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HealthcareLaw

obligation

Whatare your rights & obligations?

The United States government spends about $1.1 trillion for health care each year, which means, the government is writing checks for roughly $3,300 per person—man, woman, or child—each year.

Given the daunting task of keeping track of this massive amount of spending, not surprisingly, there have always been fraudsters who have taken advantage of the government’s inability to inspect, double-check, and verify the accuracy of each and every transaction.

Help

Howcan we help?

Healthcare law encompasses a wide variety of legal issues and a diverse group of clients.

We provide legal counseling and representation in federal and state fraud issues, including anti-kickback, self-referral, false claims and health information privacy, and corporate compliance matters. Our clients include hospitals, physicians and other traditional healthcare providers as well as pharmaceutical entities, medical device suppliers, insurance companies, and persons involved in medical imaging.

 

Previous Successes
PreviousSuccesses

Mark v. Anderson et al.

Cause No. 2015-515,467 in the 237th District Court of Lubbock County, Texas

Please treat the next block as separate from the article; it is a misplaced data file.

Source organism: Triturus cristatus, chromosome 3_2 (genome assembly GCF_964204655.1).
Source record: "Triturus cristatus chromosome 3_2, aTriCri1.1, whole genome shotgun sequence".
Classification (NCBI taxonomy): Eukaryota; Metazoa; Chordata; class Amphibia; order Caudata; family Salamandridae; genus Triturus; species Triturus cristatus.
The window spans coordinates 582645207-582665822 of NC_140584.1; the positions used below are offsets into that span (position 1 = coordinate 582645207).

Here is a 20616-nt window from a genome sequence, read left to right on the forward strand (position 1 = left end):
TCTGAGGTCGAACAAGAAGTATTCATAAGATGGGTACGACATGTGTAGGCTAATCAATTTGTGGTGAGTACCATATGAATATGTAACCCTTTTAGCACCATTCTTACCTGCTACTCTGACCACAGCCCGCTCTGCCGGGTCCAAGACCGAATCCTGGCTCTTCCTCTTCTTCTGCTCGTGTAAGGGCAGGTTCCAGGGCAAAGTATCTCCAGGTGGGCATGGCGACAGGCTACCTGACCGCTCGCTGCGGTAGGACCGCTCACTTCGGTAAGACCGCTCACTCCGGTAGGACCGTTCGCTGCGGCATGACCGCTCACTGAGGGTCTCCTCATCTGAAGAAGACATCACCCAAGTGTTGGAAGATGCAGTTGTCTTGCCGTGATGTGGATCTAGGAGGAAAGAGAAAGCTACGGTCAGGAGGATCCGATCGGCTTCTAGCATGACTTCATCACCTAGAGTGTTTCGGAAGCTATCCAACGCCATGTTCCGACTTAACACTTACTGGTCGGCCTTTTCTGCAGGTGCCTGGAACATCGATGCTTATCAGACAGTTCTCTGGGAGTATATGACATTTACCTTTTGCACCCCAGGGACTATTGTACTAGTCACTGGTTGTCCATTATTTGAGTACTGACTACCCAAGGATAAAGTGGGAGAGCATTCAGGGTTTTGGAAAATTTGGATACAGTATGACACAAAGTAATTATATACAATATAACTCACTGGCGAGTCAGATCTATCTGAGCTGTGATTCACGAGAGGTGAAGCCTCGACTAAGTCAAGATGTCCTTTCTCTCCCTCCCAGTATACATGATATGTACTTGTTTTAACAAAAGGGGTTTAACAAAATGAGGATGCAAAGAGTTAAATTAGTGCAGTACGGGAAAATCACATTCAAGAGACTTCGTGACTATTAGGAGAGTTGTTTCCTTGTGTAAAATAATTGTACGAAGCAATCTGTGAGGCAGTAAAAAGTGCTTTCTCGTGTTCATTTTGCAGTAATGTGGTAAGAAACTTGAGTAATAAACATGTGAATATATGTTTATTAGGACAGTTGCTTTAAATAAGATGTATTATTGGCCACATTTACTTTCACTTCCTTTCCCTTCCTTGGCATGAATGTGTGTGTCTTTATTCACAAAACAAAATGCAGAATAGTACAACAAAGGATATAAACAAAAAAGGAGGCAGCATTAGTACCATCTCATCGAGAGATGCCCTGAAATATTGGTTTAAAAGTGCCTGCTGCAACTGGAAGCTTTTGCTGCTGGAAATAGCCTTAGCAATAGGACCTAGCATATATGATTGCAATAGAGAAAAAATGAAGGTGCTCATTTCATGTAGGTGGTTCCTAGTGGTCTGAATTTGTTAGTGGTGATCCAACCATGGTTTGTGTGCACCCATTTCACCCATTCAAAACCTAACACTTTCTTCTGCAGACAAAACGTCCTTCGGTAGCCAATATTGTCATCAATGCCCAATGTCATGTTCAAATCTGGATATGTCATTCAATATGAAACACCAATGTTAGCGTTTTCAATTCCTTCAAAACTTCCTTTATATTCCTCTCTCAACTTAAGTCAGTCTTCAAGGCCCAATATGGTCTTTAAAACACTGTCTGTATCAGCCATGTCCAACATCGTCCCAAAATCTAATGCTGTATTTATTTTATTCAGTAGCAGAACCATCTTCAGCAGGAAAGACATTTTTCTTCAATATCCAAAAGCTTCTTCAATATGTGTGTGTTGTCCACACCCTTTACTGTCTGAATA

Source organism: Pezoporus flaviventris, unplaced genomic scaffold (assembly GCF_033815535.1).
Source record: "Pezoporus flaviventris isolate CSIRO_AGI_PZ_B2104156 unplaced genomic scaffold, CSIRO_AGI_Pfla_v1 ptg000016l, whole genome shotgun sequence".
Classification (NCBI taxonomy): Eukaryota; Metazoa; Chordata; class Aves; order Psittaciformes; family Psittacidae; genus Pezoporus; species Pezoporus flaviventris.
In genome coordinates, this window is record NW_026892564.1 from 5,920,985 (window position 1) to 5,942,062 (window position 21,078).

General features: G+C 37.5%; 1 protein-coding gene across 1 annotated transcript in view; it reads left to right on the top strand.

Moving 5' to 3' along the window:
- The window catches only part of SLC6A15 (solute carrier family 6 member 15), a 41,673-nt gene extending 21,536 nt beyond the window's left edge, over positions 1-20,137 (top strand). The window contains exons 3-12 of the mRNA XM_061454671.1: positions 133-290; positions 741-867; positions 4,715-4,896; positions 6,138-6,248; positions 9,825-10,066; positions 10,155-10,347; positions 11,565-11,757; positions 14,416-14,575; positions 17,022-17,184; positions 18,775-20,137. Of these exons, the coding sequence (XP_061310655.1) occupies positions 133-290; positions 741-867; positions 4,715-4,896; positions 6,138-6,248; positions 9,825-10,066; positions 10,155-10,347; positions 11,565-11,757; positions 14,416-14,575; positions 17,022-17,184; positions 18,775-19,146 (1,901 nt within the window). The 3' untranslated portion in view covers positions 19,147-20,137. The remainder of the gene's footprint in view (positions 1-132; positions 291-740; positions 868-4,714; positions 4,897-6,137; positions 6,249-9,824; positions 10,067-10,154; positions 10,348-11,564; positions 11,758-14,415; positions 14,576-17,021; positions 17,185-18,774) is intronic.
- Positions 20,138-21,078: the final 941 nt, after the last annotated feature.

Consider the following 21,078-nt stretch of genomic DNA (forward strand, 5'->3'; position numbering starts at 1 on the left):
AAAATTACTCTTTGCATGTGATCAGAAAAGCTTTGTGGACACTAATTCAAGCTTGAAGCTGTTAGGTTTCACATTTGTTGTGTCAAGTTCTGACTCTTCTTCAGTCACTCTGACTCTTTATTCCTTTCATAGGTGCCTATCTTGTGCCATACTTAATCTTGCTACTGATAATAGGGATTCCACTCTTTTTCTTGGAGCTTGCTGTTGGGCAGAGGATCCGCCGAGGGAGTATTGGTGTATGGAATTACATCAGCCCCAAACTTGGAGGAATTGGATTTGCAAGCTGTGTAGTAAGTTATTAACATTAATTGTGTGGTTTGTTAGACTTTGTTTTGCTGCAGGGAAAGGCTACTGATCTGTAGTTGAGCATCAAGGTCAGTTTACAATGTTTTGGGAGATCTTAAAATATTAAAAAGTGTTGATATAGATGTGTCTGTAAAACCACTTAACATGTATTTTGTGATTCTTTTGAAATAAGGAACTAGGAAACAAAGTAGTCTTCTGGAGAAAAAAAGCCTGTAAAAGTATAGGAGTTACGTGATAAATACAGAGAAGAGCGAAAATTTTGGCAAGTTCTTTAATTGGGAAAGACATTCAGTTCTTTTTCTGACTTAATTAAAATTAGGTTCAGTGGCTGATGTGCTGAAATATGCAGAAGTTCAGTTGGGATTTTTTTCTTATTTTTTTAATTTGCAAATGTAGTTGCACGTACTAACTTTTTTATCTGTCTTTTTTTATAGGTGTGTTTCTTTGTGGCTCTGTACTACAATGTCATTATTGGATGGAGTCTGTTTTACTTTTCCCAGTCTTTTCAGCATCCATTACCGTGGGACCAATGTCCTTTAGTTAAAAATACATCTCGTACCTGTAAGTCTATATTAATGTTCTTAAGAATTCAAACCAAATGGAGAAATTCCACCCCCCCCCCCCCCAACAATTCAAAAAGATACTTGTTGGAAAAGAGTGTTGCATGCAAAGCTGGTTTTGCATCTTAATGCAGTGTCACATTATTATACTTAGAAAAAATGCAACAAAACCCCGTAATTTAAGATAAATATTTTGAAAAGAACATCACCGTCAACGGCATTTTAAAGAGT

Filed lawsuit on behalf of a physician  who was withdrawing from a medical practice to take another position. After extensive discovery and trial preparation, on the eve of trial, our client was able to settle his case by receiving the recompense for his interest in the medical practice.

Byers v. Meridian LTC, Ltd. et al.

Cause No. 2013-505-504 in the 99th District Court of Lubbock County, Texas

Defended a nursing home, its employees, and associated physicians in a lawsuit of the wrongful death of an elderly resident. After extensive litigation, the case was settled on favorable terms to our clients.

Represented Whistleblower in Qui Tam Lawsuit that Resulted in $2,929,162 Settlement.

The courageous whistleblower exposed the fact that an El Paso healthcare clinic was double-billing and over-billing government payers for the drug Remicade, also known as Infiximab, as well as billing for drugs illegally imported from Canada and other foreign countries.